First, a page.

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Central American University - UCA  
  Number 108 | Julio 1990
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Just the Facts: COSEP & CO. and CORDENIC

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SUPREME COUNCIIL OF PRIVATE ENTERPRISE (COSEP):


Founded in 1978 as a coordinating body for diverse business associations, replacing COSIP, founded in 1972. The president of the Nicaraguan Development Institute (INDE) was the ex-officio COSEP president until 1988; now the president of each business chamber votes for a presidential candidate according to instructions from its board. COSIP/COSEP Presidents: 1972-74 Humberto Belli (now Vice Minister of Education), 1974-76 Marcos Zeledón (of Chamber of Industry, left for Miami), 1976-78 Alfonso Robelo (cooking-oil industrialist, now Ambassador to Costa Rica), 1978-80 José Torres (cattle rancher, now Ambassador to Venezuela), 1980-83 Enrique Dreyfus (see below), 1983-88 Enrique Bolaños (cotton farmer), 1988-current Gilberto Cuadra (engineer).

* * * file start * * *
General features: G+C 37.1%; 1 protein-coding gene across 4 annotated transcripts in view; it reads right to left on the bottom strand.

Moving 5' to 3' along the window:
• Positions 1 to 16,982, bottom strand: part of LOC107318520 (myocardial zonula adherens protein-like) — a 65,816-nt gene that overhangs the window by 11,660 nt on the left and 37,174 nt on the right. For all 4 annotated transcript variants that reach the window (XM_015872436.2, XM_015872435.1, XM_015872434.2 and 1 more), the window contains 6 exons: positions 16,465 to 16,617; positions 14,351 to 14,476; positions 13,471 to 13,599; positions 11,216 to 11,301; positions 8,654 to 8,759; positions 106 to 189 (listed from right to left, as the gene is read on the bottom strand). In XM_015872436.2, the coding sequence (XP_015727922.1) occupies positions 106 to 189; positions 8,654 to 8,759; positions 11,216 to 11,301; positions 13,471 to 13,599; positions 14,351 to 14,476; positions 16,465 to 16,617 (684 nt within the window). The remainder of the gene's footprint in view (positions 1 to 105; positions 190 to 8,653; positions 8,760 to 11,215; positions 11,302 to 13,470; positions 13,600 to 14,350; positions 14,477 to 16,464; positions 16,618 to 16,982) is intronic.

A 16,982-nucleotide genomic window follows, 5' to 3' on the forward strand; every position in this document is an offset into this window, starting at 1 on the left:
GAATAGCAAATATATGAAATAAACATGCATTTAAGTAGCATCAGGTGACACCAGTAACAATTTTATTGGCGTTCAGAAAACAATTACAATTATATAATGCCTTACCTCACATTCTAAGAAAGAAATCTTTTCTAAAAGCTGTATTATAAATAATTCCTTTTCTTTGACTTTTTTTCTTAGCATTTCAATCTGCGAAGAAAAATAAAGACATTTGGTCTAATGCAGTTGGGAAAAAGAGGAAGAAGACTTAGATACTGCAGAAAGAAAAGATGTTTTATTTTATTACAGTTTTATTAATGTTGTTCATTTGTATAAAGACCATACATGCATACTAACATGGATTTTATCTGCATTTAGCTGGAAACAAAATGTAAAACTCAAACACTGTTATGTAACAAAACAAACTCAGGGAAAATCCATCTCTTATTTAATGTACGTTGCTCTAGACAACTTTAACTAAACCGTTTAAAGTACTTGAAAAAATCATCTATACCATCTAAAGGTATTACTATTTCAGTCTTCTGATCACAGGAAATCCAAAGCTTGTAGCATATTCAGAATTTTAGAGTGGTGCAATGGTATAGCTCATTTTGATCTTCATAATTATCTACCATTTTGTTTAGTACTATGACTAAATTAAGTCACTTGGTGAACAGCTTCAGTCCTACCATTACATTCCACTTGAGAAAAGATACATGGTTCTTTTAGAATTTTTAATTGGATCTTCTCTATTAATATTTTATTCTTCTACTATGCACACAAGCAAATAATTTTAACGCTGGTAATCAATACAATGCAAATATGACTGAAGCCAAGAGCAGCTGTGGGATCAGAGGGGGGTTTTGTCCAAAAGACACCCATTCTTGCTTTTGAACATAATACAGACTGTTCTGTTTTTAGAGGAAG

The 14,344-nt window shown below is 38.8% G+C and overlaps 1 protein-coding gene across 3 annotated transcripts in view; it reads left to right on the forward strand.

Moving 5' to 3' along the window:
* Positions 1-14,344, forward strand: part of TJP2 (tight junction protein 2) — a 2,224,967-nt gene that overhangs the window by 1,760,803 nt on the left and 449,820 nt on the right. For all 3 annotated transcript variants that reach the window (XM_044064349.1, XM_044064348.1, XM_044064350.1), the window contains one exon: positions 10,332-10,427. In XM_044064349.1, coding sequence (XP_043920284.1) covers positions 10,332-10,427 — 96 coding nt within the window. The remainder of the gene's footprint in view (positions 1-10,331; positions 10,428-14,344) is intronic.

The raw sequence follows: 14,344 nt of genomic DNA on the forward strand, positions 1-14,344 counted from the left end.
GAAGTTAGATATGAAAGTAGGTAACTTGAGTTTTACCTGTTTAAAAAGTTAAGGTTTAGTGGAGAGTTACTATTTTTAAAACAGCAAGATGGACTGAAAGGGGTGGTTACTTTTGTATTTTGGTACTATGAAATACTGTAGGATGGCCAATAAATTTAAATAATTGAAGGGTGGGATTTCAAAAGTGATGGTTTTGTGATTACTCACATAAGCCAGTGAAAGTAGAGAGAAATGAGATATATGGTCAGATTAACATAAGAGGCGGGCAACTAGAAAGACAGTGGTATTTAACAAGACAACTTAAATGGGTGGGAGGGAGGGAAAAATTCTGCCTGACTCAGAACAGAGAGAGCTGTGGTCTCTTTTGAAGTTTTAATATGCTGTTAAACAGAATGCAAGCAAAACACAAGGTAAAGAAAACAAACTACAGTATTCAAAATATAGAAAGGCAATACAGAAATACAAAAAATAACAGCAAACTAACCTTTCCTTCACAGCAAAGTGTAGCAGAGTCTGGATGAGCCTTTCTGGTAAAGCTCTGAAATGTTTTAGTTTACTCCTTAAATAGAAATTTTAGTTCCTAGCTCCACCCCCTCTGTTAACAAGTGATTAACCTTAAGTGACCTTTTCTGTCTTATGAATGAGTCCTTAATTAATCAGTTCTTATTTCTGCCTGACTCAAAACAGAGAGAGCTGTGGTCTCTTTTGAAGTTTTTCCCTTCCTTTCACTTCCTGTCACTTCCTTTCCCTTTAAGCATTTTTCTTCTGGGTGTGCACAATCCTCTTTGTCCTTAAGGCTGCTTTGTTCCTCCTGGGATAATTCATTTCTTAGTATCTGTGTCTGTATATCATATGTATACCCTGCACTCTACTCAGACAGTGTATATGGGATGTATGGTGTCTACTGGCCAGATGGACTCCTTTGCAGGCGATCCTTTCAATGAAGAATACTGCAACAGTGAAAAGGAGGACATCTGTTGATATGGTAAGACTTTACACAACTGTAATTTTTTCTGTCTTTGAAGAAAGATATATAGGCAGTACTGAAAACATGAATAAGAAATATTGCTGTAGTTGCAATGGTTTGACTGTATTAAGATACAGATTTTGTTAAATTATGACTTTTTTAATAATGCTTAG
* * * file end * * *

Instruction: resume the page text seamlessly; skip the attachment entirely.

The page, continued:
NICARAGUAN DEVELOPMENT INSTITUTE (INDE):


Founded in 1963 by 14 young businessmen to be the “social arm” of the private sector, above sectoral interests. Linked to pre-1979 “BANAMERICA” financial group of Conservative modernizers.

Stated objectives: Unify private sector to promote socioeconomic development via a western concept; create solidarity, cooperation and mutual understanding among different production sectors; stimulate improvement of private enterprise; collaborate with public sector in national welfare tasks; defend general interests of private enterprise and increase private sector's influence on public policy.